A new study from Great Britain suggests that you might be able to splurge on food without endangering your health. The secret, of course, is daily exercise. Researchers from the University of Bath recruited 26 young men who exercised regularly. None was obese, and none had any health problems that could contribute to diabetes. Half the volunteers were asked to spend 45 minutes a day running on a treadmill at a “moderately intense pace.” In addition, both groups of men were instructed to wear pedometers and cut their daily walking from an average of more than 10,000 steps a day to 4,000 or less (this didn’t count the treadmill time). All the men were told to start overeating substantially. The men who did not exercise on the treadmill were assigned to increase their daily caloric intake by 50 percent, while the men who exercised increased their intake by almost 75 percent. After a week, the researchers ran a series of tests on all of the volunteers. The upshot? The tests showed a decline in blood sugar control among the men who didn’t exercise, and genetic tests found unhealthy changes in the genes associated with metabolic processes. Meanwhile, the men who had exercised daily had no such negative changes, despite all the overeating.
My take? I am a great believer in the benefits of sensible, moderate exercise for healthy living and prudent weight loss. As someone who dreaded exercise for much of his life, I now don’t feel right if a day goes by without performing some type of physical activity. Here is a practical tip: If you want to unlearn old habits and develop new behaviors for a healthy lifestyle, spend time with people who have the habits you want. Your choice of friends and acquaintances is a powerful influence on your behavior. If you want exercise to be a part of your life, keep company with people who exercise regularly and enjoy it. This new study comes just in time to give us compelling new evidence that daily exercise can even help your health withstand the brief and occasional splurge.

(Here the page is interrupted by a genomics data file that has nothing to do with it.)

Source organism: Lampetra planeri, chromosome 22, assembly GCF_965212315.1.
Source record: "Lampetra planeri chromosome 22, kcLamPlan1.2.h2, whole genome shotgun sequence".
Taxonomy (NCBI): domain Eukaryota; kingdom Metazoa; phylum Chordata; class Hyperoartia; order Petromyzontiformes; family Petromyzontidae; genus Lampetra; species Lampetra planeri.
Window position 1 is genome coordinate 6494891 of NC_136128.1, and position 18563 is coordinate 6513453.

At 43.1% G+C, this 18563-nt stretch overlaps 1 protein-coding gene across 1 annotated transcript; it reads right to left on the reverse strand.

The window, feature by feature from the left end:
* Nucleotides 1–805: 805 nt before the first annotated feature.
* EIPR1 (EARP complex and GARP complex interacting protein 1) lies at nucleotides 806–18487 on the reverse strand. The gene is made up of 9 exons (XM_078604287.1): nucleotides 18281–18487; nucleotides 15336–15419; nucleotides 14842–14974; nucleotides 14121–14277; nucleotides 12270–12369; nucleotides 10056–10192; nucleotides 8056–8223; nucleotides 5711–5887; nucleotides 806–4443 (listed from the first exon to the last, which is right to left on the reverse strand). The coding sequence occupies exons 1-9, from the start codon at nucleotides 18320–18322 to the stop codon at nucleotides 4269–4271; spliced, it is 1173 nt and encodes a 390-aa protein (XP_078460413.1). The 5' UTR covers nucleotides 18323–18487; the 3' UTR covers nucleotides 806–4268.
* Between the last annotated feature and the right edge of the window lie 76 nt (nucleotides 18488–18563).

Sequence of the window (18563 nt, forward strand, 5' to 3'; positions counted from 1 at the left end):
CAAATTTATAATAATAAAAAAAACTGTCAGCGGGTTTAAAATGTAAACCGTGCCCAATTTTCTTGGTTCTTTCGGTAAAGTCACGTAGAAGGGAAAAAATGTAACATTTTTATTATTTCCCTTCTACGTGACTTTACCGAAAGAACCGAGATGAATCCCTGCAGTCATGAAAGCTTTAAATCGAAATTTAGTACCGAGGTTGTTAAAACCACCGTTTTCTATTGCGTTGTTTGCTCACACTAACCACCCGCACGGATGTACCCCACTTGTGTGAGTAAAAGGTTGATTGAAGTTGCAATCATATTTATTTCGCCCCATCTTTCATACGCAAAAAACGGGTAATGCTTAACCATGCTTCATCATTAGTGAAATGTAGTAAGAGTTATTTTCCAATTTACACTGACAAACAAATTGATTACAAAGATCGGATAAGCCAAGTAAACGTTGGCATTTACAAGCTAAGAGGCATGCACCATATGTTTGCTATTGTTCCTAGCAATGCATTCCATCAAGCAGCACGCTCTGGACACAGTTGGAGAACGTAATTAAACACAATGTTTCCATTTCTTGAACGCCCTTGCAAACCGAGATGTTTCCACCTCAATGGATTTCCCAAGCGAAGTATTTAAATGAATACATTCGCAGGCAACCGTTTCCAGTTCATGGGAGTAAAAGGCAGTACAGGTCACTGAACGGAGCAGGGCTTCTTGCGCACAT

J.P. Walter et al, “Exercise counteracts the effects of short-term overfeeding and reduced physical activity independent of energy imbalance in healthy young men,” Journal of Physiology, published online on November 25, 2013.